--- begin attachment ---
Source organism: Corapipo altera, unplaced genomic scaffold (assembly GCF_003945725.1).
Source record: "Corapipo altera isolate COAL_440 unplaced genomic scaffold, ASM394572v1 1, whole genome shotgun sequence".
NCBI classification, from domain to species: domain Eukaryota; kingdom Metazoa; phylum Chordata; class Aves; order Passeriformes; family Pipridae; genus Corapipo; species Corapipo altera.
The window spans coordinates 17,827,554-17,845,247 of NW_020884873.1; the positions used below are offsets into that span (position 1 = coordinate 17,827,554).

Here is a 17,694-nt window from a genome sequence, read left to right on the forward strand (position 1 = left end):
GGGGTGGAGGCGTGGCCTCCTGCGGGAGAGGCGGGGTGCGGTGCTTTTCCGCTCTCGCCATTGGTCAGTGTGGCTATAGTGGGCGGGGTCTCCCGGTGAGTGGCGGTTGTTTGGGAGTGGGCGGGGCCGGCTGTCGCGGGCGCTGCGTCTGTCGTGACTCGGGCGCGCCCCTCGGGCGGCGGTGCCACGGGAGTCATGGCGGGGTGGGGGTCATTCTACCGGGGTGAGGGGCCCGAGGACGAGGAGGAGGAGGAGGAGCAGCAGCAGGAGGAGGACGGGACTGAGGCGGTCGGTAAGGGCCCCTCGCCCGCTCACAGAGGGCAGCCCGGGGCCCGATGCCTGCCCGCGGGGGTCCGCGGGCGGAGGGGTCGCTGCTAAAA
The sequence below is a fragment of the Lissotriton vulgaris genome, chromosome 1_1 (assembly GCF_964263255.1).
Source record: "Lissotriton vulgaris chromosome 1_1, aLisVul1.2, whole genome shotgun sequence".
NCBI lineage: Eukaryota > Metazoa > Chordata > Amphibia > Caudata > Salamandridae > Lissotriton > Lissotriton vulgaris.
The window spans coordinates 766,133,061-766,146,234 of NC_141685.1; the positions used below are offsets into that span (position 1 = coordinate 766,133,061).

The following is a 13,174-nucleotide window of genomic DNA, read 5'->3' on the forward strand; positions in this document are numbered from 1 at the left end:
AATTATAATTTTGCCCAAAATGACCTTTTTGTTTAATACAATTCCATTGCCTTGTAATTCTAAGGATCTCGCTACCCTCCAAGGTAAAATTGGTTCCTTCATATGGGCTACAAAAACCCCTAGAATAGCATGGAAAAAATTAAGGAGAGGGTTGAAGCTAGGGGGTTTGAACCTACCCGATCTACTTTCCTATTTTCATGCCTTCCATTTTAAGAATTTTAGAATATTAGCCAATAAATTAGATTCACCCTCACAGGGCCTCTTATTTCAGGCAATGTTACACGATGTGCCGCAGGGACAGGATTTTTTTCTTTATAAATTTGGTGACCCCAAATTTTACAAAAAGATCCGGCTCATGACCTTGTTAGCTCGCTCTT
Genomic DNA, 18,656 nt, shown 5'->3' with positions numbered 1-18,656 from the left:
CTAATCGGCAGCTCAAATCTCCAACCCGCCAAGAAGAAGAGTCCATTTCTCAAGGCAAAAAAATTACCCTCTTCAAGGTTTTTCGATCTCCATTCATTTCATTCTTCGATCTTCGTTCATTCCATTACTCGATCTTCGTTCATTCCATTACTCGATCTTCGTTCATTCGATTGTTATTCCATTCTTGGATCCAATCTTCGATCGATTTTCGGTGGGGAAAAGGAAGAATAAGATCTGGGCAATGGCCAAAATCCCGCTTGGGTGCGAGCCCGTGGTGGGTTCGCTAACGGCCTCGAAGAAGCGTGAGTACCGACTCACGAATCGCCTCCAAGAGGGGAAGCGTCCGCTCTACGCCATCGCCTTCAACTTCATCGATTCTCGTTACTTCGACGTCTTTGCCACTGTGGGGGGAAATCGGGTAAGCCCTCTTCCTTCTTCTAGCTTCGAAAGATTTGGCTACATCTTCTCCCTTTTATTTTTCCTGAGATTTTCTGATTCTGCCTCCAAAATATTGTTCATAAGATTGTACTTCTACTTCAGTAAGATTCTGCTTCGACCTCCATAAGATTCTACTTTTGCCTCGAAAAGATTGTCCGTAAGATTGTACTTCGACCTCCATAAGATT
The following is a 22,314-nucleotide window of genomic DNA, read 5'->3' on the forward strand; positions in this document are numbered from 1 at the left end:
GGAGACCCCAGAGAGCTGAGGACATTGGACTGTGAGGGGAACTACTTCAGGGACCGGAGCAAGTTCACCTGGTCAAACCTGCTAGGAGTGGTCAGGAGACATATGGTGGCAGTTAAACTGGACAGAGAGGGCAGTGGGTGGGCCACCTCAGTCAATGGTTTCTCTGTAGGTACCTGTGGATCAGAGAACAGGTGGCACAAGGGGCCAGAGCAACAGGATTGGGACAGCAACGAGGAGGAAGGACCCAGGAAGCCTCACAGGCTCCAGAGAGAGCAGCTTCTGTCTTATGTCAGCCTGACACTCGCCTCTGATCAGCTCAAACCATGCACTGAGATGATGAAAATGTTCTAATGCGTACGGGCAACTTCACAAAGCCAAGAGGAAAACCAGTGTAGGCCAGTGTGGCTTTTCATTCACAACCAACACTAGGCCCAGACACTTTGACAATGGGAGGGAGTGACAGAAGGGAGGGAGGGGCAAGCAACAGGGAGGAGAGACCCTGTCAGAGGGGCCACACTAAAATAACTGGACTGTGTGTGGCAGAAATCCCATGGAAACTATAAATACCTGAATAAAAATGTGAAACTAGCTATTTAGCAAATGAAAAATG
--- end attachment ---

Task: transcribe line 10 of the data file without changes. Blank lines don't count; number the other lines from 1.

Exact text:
The window spans coordinates 766,133,061-766,146,234 of NC_141685.1; the positions used below are offsets into that span (position 1 = coordinate 766,133,061).